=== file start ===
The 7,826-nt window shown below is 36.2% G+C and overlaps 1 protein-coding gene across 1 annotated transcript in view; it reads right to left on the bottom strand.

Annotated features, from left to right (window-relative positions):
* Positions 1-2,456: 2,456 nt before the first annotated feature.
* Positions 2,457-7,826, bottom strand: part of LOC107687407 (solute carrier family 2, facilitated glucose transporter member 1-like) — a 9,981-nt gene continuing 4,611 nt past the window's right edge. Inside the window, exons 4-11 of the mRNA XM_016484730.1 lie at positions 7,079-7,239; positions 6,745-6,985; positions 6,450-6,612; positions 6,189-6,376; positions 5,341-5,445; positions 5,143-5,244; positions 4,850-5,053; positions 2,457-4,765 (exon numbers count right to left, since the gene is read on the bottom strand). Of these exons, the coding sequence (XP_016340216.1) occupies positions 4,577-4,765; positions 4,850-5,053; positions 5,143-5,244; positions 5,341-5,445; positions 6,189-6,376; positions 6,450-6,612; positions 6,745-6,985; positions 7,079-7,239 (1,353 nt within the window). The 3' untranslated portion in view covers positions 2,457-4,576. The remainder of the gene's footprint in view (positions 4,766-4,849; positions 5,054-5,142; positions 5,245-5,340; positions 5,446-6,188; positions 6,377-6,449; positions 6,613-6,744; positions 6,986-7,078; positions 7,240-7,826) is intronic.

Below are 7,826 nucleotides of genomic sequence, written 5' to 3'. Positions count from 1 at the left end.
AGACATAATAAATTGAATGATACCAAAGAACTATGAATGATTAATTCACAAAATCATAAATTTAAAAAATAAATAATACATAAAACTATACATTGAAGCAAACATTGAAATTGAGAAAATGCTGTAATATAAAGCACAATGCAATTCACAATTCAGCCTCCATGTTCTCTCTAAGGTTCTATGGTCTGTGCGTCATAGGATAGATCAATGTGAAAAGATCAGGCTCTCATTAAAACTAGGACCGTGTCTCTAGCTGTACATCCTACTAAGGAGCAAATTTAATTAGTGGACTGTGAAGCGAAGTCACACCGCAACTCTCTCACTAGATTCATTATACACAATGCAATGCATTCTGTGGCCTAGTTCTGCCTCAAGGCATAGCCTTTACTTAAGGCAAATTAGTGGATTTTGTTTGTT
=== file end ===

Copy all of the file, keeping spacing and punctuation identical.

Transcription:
The 7,826-nt window shown below is 36.2% G+C and overlaps 1 protein-coding gene across 1 annotated transcript in view; it reads right to left on the bottom strand.

Annotated features, from left to right (window-relative positions):
* Positions 1-2,456: 2,456 nt before the first annotated feature.
* Positions 2,457-7,826, bottom strand: part of LOC107687407 (solute carrier family 2, facilitated glucose transporter member 1-like) — a 9,981-nt gene continuing 4,611 nt past the window's right edge. Inside the window, exons 4-11 of the mRNA XM_016484730.1 lie at positions 7,079-7,239; positions 6,745-6,985; positions 6,450-6,612; positions 6,189-6,376; positions 5,341-5,445; positions 5,143-5,244; positions 4,850-5,053; positions 2,457-4,765 (exon numbers count right to left, since the gene is read on the bottom strand). Of these exons, the coding sequence (XP_016340216.1) occupies positions 4,577-4,765; positions 4,850-5,053; positions 5,143-5,244; positions 5,341-5,445; positions 6,189-6,376; positions 6,450-6,612; positions 6,745-6,985; positions 7,079-7,239 (1,353 nt within the window). The 3' untranslated portion in view covers positions 2,457-4,576. The remainder of the gene's footprint in view (positions 4,766-4,849; positions 5,054-5,142; positions 5,245-5,340; positions 5,446-6,188; positions 6,377-6,449; positions 6,613-6,744; positions 6,986-7,078; positions 7,240-7,826) is intronic.

Below are 7,826 nucleotides of genomic sequence, written 5' to 3'. Positions count from 1 at the left end.
AGACATAATAAATTGAATGATACCAAAGAACTATGAATGATTAATTCACAAAATCATAAATTTAAAAAATAAATAATACATAAAACTATACATTGAAGCAAACATTGAAATTGAGAAAATGCTGTAATATAAAGCACAATGCAATTCACAATTCAGCCTCCATGTTCTCTCTAAGGTTCTATGGTCTGTGCGTCATAGGATAGATCAATGTGAAAAGATCAGGCTCTCATTAAAACTAGGACCGTGTCTCTAGCTGTACATCCTACTAAGGAGCAAATTTAATTAGTGGACTGTGAAGCGAAGTCACACCGCAACTCTCTCACTAGATTCATTATACACAATGCAATGCATTCTGTGGCCTAGTTCTGCCTCAAGGCATAGCCTTTACTTAAGGCAAATTAGTGGATTTTGTTTGTT